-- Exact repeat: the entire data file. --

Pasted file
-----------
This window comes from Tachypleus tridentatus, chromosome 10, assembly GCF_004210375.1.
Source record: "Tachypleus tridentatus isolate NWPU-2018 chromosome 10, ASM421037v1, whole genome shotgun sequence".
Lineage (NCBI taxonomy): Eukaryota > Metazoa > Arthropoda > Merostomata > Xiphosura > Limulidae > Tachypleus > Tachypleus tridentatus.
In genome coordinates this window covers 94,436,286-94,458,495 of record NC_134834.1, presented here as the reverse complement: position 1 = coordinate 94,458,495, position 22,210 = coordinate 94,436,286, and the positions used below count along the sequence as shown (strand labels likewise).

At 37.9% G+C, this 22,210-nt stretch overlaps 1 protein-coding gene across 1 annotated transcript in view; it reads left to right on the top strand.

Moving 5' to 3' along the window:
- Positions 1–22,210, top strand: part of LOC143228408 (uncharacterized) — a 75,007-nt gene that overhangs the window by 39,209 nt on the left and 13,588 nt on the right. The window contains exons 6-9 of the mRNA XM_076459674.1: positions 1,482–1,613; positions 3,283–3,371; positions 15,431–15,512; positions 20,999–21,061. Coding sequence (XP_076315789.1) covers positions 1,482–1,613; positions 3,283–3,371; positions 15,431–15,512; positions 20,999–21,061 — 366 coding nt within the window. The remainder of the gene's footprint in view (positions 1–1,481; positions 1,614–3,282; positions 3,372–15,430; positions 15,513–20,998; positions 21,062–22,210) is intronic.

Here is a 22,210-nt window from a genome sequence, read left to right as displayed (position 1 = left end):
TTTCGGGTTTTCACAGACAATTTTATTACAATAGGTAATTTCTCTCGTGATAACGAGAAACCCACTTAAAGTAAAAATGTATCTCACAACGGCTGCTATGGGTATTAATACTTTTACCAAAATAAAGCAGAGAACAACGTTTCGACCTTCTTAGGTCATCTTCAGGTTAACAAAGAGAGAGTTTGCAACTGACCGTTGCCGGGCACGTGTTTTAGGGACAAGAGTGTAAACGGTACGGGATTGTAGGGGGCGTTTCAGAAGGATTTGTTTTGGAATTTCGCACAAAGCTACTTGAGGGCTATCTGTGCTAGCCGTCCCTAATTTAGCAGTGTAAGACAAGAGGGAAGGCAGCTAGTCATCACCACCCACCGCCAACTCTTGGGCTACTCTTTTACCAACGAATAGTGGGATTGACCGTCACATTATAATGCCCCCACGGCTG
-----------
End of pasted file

This window comes from Tachypleus tridentatus, chromosome 10, assembly GCF_004210375.1.
Source record: "Tachypleus tridentatus isolate NWPU-2018 chromosome 10, ASM421037v1, whole genome shotgun sequence".
Lineage (NCBI taxonomy): Eukaryota > Metazoa > Arthropoda > Merostomata > Xiphosura > Limulidae > Tachypleus > Tachypleus tridentatus.
In genome coordinates this window covers 94,436,286-94,458,495 of record NC_134834.1, presented here as the reverse complement: position 1 = coordinate 94,458,495, position 22,210 = coordinate 94,436,286, and the positions used below count along the sequence as shown (strand labels likewise).

At 37.9% G+C, this 22,210-nt stretch overlaps 1 protein-coding gene across 1 annotated transcript in view; it reads left to right on the top strand.

Moving 5' to 3' along the window:
- Positions 1–22,210, top strand: part of LOC143228408 (uncharacterized) — a 75,007-nt gene that overhangs the window by 39,209 nt on the left and 13,588 nt on the right. The window contains exons 6-9 of the mRNA XM_076459674.1: positions 1,482–1,613; positions 3,283–3,371; positions 15,431–15,512; positions 20,999–21,061. Coding sequence (XP_076315789.1) covers positions 1,482–1,613; positions 3,283–3,371; positions 15,431–15,512; positions 20,999–21,061 — 366 coding nt within the window. The remainder of the gene's footprint in view (positions 1–1,481; positions 1,614–3,282; positions 3,372–15,430; positions 15,513–20,998; positions 21,062–22,210) is intronic.

Here is a 22,210-nt window from a genome sequence, read left to right as displayed (position 1 = left end):
TTTCGGGTTTTCACAGACAATTTTATTACAATAGGTAATTTCTCTCGTGATAACGAGAAACCCACTTAAAGTAAAAATGTATCTCACAACGGCTGCTATGGGTATTAATACTTTTACCAAAATAAAGCAGAGAACAACGTTTCGACCTTCTTAGGTCATCTTCAGGTTAACAAAGAGAGAGTTTGCAACTGACCGTTGCCGGGCACGTGTTTTAGGGACAAGAGTGTAAACGGTACGGGATTGTAGGGGGCGTTTCAGAAGGATTTGTTTTGGAATTTCGCACAAAGCTACTTGAGGGCTATCTGTGCTAGCCGTCCCTAATTTAGCAGTGTAAGACAAGAGGGAAGGCAGCTAGTCATCACCACCCACCGCCAACTCTTGGGCTACTCTTTTACCAACGAATAGTGGGATTGACCGTCACATTATAATGCCCCCACGGCTG